Urine-filled mosquitoes less likely to spread disease
Making bloodsuckers uncomfortable down below may lead to greater control of populations and diseases.
Fri, Mar 05, 2010 at 02:25 PM
Little-known fact: When a mosquito bites you and starts to suck away on your blood, it's also simultaneously urinating on you, according to e! Science News. Adding insult to injury, you may also be contracting a nasty disease such as dengue fever or yellow fever.
In a new paper published by Cornell University, keeping that "gotta go" feeling from being relieved may actually be one way to keep mosquitoes in check. Researchers identified a protein from the renal tubules of Aedes aegypti mosquitoes that's involved in promoting urination as they feed on blood. When mosquitoes consume and process blood meals, they must urinate to prevent fluid and salt overloads that can kill them.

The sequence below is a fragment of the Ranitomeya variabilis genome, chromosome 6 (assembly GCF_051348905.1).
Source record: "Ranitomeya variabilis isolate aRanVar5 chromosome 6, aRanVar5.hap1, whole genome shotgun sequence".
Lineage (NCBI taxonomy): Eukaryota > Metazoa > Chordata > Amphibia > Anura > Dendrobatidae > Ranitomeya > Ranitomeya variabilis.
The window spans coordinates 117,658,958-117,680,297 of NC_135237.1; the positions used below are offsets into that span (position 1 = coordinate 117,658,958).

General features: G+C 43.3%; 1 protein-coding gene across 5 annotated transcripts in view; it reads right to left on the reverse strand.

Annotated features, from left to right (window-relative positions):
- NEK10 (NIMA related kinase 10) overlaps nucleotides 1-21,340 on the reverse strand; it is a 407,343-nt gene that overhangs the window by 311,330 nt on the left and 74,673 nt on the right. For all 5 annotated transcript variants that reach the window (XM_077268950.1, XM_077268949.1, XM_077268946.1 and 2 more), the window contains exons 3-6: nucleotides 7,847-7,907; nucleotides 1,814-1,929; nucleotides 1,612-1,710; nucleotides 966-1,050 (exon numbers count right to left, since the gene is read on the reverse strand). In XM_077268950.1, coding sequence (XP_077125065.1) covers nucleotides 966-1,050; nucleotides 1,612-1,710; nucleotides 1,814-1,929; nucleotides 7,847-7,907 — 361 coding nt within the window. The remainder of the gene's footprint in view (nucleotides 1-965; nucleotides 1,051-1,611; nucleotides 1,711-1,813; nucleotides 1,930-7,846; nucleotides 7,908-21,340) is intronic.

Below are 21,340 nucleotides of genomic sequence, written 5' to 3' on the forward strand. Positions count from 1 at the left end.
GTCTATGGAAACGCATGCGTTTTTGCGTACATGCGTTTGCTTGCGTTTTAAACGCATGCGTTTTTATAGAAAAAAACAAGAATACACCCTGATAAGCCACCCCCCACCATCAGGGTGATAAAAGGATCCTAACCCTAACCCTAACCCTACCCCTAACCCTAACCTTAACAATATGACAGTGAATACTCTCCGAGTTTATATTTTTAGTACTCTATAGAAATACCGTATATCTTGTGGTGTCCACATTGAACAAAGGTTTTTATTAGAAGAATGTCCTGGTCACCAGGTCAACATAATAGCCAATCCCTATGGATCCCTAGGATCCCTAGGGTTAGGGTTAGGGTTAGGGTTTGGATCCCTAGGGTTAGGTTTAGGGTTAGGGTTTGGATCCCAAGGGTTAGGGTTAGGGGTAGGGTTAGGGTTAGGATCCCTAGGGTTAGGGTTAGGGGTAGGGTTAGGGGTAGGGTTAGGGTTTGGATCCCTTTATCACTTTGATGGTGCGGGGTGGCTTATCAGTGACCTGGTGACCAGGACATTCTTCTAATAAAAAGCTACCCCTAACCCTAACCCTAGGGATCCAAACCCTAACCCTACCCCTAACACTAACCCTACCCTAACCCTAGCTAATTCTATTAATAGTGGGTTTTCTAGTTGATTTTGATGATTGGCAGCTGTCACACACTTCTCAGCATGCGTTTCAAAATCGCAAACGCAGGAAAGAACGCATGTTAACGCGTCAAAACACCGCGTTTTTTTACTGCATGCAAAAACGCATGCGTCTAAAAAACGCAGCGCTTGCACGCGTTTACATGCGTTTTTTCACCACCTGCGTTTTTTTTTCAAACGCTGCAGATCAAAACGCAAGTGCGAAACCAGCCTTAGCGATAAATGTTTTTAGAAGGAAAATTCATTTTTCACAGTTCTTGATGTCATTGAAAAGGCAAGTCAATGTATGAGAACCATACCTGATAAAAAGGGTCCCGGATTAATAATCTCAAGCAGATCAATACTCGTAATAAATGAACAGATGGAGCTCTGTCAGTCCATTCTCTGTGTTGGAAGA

In addition, mosquitoes that fail to relieve themselves can also become slow, like "an aircraft with too much payload."
"[If they get too heavy,] they may become more susceptible to being swatted by their host or eaten by a predator," said Peter Piermarini, the paper's lead author.
Such a discovery might lead to new insecticides that wreck havoc on a mosquito's renal system, thus leaving it more limited in its ability to survive the stresses of a blood meal and further transmit viruses.
As MNN reported earlier, scientists are also playing with making male mosquitoes sterile — and females without wings — as further deterrents in the fight against malaria, dengue and yellow fever.
For further reading: New way to control disease-spreading mosquitoes